Timothy Larsen is McManis Professor of Christian Thought at Wheaton College, Wheaton, Illinois. In this interview session, we ask Larsen a few questions to learn more about John Stuart Mill’s religious identity.
Oxford University Press: Your most recent book, John Stuart Mill: A Secular Life, is in OUP’s Spiritual Lives series and is essentially a religious biography of Mill. What is the best one-word description of Mill’s religious identity?
Timothy Larsen: “Complicated,” I guess. He has been called everything from an atheist to a mystic. One scholar has even claimed that Mill saw himself as the founder of a new religion. Mill himself once observed that his reverence for Jesus Christ gave him the right to call himself a Christian.
OUP: But did he believe in God or not?
TL: Mill decided that strictly in terms of proof the right answer to that question of God’s existence is that it is “a very probable hypothesis.” He also thought it was perfectly rational and legitimate to believe in God as an act of hope or as the result of one’s efforts to discern the meaning of life as a whole.
OUP: Did he go to church?
TL: Yes, surprising often. He attended the Church of England regularly as a boy. At the end of his life, he was a supporter of the Protestant church in Avignon (where he lived). His best friend there was its pastor and Mill gave it a large financial contribution annually. The last public meeting he ever attended was in that church. At it, he accepted a position as an honorary member of the executive committee of its charity which supported religious schools. Whenever Mill visited a city, whether in England or abroad, he was keen to attend a worship service in its principal church. On the continent, he would sometimes wait around in a church for hours hoping that there would be a service. In 1856 he actually left his adored wife at home and took lodgings in Birmingham so that he could attend all of the Holy Week services at St Chad’s.
OUP: You say that he did attend church regularly as a boy, but I thought Mill claimed that he was raised without religion?
TL: He did claim he was raised “without religious belief, in the ordinary meaning of the term,” but it turns out to be a rather misleading claim, especially the way that we think of what it is like to grow up without religion today. The part that is true is that his father was a religious sceptic and he taught his firstborn son to be one as well. Mill, however, famously never mentions his mother in his Autobiography and she turns out to have been a Christian from beginning to end. Moreover, Mill’s sisters were also devout Christians throughout their entire lives. This is truly remarkable when one recalls that they were all entirely homeschooled by James Mill and John Stuart Mill himself. Clearly, Mill’s home life was not as secular as that claim has led people to believe.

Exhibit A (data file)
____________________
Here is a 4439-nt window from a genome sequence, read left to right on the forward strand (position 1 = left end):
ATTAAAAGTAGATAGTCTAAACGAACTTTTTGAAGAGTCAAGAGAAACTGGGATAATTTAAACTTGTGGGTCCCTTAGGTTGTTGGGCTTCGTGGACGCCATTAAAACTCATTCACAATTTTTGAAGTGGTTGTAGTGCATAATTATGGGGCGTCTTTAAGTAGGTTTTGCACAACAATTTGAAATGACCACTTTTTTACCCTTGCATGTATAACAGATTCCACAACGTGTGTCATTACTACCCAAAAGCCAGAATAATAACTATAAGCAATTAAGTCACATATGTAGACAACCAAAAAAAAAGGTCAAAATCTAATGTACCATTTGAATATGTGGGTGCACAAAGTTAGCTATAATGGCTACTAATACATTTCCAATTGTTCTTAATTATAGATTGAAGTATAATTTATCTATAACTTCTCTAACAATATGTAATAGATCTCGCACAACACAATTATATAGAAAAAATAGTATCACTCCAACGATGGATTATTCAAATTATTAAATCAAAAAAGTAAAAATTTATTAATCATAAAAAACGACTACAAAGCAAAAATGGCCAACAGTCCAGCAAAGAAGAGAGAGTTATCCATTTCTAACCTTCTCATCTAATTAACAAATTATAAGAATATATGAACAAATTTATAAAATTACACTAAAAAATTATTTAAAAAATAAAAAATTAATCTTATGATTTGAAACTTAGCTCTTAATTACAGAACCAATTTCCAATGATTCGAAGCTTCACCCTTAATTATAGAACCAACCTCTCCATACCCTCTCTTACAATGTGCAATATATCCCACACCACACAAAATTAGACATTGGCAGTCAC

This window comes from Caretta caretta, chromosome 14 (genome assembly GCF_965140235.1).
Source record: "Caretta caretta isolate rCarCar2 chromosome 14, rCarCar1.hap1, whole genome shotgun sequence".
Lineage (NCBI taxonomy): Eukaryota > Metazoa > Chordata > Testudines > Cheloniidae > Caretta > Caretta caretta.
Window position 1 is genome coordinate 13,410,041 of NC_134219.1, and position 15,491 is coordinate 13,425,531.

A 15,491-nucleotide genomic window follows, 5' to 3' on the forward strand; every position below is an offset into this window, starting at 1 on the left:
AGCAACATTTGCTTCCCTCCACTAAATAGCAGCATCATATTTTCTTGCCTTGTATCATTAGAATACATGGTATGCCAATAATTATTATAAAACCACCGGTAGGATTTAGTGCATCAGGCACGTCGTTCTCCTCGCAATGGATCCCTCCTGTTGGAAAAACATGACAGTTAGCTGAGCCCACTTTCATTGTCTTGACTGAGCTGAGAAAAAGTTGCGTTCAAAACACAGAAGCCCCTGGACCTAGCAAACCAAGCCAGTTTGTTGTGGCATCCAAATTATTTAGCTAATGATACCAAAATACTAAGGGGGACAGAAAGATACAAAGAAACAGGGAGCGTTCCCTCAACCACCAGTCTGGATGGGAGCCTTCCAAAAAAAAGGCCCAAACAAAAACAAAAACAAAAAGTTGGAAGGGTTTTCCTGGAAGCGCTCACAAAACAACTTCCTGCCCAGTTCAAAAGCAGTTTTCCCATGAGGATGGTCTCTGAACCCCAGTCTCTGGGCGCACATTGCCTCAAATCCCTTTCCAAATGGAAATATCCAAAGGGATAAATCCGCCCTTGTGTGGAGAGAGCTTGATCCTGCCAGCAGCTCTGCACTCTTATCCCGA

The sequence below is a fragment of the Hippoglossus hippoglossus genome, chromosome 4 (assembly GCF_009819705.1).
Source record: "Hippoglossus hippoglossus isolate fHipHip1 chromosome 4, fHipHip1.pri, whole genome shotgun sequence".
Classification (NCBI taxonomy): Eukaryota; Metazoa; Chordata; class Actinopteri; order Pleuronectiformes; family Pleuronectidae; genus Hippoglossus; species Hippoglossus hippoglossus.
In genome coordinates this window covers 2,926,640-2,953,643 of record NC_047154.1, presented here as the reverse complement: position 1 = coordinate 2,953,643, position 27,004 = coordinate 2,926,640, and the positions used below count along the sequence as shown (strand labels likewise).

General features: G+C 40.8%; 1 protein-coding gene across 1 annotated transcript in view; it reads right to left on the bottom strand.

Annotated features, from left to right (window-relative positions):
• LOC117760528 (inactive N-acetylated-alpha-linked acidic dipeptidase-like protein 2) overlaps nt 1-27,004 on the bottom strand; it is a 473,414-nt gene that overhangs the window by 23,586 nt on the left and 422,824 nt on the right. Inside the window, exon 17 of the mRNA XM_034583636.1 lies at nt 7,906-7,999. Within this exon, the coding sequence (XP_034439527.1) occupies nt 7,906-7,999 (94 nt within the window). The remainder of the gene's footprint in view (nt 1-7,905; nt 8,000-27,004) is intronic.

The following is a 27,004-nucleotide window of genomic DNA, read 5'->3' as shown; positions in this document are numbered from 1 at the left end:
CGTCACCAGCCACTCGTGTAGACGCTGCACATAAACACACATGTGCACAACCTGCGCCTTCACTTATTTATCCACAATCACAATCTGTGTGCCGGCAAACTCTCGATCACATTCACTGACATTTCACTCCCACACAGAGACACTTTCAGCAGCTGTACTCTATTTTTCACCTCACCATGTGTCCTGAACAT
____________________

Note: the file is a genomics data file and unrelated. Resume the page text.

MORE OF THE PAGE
OUP: Are people then wrong to think of Mill as a famous rationalist?
TL: No, no, he is a famous rationalist. He had an extraordinary mind for logic and his textbook on that subject was and is justly celebrated. Unbelievers tended to assume that these stances are in opposition to religion but, of course, religious people do not think that reason and logic are not on their side. Orthodox Christians were enthralled with Mill’s Logic and were quick to praise it and to assign it in their schools. In his posthumously published essay, “Theism,” Mill made the case for hope in God and in Christ. Mill’s disciple, the agnostic John Morley, fumed that it was “profoundly irreconcilable” with “the scientific principles which Mr. Mill inculcated,” but, once again, Mill himself did not think he had abandoned those principles. In a parallel and interrelated way, Mill was a rationalist but he was also a Romantic.
OUP: As you were doing the research for this book, what most surprised you?
TL: How religion kept leaping out at every turn. That fact tells us as much about what nineteenth-century Britain was like as it does about Mill, but it is striking nonetheless. For instance, Mill’s closest intellectual companion in the later years of his life was his stepdaughter, the feminist Helen Taylor, who also became his literary executor. She was extraordinarily pious when young—again, with no apparent encouragement from any adult in her life—and, it would seem, was received into the Catholic Church toward the end of her life. Mill’s best male friend was a clergyman. Mill would praise works of orthodox theology. Every chapter of the book has additional evidence along these lines that I, for one, often found startling.
OUP: Isn’t there a danger that you have become so enamored with your revisionist thesis that you are making Mill out to be more religious than he actually was?
TL: Yes, I see that possibility. And, as I said, the real answer is: it’s complicated. If I were to push back against your question, I could rightly say that “religion” was actually a positive category for Mill. He would have been quite happy to be thought of as ‘spiritual’ or ‘religious’. Still, it is certainly the case that he was suspicious of—and, to a degree, opposed to—dogmatic, organized religion. This means that he was much less religious the way people usually think of that term then the vast majority of nineteenth-century Britons. Still, I think the thing that people today really need to grasp is just how deeply religious Victorian culture was and how much that influenced even a famous sceptic such as Mill. John Stuart Mill was keenly aware of the way that he was not an orthodox believer like most people at that time but, if we want to understand Mill aright, we need to see that he was much less ‘secular’ than people today think he was.
Featured image credit: “Cloud” by Toshiyuki IMAI. CC BY-SA 2.0 via Flickr.